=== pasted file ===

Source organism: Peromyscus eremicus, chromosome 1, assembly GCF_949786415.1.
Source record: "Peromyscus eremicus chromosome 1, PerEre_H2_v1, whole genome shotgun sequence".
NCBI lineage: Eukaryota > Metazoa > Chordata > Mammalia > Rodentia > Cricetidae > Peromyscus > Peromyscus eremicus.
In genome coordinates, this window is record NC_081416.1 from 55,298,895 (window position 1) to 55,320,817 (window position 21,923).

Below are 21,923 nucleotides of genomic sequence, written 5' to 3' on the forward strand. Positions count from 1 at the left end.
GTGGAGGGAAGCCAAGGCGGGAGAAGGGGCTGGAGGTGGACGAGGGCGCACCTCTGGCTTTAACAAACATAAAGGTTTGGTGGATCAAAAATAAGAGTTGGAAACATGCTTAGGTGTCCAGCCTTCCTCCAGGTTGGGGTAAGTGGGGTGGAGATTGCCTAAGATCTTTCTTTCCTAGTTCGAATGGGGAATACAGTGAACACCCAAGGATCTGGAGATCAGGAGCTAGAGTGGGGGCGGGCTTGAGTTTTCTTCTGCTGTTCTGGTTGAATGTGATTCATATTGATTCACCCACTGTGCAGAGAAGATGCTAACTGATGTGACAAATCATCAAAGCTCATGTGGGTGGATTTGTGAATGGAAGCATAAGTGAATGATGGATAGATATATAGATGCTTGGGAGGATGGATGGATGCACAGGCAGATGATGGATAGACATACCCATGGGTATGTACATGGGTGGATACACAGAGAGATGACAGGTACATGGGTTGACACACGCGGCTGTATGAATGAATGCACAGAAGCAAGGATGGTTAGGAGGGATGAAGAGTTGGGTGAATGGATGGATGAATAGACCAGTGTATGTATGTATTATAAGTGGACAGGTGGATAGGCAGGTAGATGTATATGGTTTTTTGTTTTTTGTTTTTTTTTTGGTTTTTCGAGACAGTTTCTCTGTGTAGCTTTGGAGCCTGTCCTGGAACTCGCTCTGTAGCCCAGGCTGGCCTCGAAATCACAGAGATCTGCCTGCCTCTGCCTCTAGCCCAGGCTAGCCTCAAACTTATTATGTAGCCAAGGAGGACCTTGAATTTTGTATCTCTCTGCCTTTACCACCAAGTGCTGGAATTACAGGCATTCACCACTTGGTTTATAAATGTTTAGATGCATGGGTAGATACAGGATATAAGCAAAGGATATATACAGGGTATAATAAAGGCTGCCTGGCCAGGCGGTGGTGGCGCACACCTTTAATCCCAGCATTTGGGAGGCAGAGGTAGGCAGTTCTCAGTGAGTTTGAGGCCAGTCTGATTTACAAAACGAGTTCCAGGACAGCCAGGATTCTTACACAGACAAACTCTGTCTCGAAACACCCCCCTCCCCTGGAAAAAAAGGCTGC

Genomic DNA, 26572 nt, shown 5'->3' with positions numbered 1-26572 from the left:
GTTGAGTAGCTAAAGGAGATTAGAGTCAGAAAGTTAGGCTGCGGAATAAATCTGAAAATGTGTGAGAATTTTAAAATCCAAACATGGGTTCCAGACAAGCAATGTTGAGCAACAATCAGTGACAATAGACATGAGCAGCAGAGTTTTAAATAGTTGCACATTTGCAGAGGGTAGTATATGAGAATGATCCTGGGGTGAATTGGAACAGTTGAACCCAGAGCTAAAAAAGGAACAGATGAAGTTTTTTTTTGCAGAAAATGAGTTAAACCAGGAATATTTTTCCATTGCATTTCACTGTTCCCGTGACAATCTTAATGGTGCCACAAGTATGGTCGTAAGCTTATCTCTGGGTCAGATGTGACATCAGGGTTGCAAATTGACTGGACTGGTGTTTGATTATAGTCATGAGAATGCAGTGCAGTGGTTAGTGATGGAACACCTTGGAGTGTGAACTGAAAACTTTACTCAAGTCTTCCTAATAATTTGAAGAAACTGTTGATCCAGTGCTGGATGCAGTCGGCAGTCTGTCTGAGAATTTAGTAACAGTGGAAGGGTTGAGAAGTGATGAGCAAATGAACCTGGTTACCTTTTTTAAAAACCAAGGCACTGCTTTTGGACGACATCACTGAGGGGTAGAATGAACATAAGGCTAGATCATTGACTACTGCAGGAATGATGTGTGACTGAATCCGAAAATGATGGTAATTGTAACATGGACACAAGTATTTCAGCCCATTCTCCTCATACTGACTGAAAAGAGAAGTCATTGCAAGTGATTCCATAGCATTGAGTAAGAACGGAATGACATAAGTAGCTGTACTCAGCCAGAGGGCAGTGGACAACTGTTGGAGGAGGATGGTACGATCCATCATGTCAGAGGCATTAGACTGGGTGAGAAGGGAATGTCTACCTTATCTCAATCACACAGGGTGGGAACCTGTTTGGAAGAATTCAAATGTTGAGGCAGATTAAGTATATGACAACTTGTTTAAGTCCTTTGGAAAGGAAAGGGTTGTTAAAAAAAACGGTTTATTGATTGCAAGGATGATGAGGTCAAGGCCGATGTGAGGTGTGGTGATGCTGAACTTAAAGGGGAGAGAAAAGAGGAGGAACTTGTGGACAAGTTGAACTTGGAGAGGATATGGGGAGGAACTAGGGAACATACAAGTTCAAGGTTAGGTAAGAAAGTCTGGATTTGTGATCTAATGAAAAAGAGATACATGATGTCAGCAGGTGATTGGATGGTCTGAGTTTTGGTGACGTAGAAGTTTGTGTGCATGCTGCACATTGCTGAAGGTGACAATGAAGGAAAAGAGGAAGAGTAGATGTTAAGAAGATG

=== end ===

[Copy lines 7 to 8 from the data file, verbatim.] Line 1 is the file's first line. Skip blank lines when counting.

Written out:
Genomic DNA, 26572 nt, shown 5'->3' with positions numbered 1-26572 from the left:
GTTGAGTAGCTAAAGGAGATTAGAGTCAGAAAGTTAGGCTGCGGAATAAATCTGAAAATGTGTGAGAATTTTAAAATCCAAACATGGGTTCCAGACAAGCAATGTTGAGCAACAATCAGTGACAATAGACATGAGCAGCAGAGTTTTAAATAGTTGCACATTTGCAGAGGGTAGTATATGAGAATGATCCTGGGGTGAATTGGAACAGTTGAACCCAGAGCTAAAAAAGGAACAGATGAAGTTTTTTTTTGCAGAAAATGAGTTAAACCAGGAATATTTTTCCATTGCATTTCACTGTTCCCGTGACAATCTTAATGGTGCCACAAGTATGGTCGTAAGCTTATCTCTGGGTCAGATGTGACATCAGGGTTGCAAATTGACTGGACTGGTGTTTGATTATAGTCATGAGAATGCAGTGCAGTGGTTAGTGATGGAACACCTTGGAGTGTGAACTGAAAACTTTACTCAAGTCTTCCTAATAATTTGAAGAAACTGTTGATCCAGTGCTGGATGCAGTCGGCAGTCTGTCTGAGAATTTAGTAACAGTGGAAGGGTTGAGAAGTGATGAGCAAATGAACCTGGTTACCTTTTTTAAAAACCAAGGCACTGCTTTTGGACGACATCACTGAGGGGTAGAATGAACATAAGGCTAGATCATTGACTACTGCAGGAATGATGTGTGACTGAATCCGAAAATGATGGTAATTGTAACATGGACACAAGTATTTCAGCCCATTCTCCTCATACTGACTGAAAAGAGAAGTCATTGCAAGTGATTCCATAGCATTGAGTAAGAACGGAATGACATAAGTAGCTGTACTCAGCCAGAGGGCAGTGGACAACTGTTGGAGGAGGATGGTACGATCCATCATGTCAGAGGCATTAGACTGGGTGAGAAGGGAATGTCTACCTTATCTCAATCACACAGGGTGGGAACCTGTTTGGAAGAATTCAAATGTTGAGGCAGATTAAGTATATGACAACTTGTTTAAGTCCTTTGGAAAGGAAAGGGTTGTTAAAAAAAACGGTTTATTGATTGCAAGGATGATGAGGTCAAGGCCGATGTGAGGTGTGGTGATGCTGAACTTAAAGGGGAGAGAAAAGAGGAGGAACTTGTGGACAAGTTGAACTTGGAGAGGATATGGGGAGGAACTAGGGAACATACAAGTTCAAGGTTAGGTAAGAAAGTCTGGATTTGTGATCTAATGAAAAAGAGATACATGATGTCAGCAGGTGATTGGATGGTCTGAGTTTTGGTGACGTAGAAGTTTGTGTGCATGCTGCACATTGCTGAAGGTGACAATGAAGGAAAAGAGGAAGAGTAGATGTTAAGAAGATG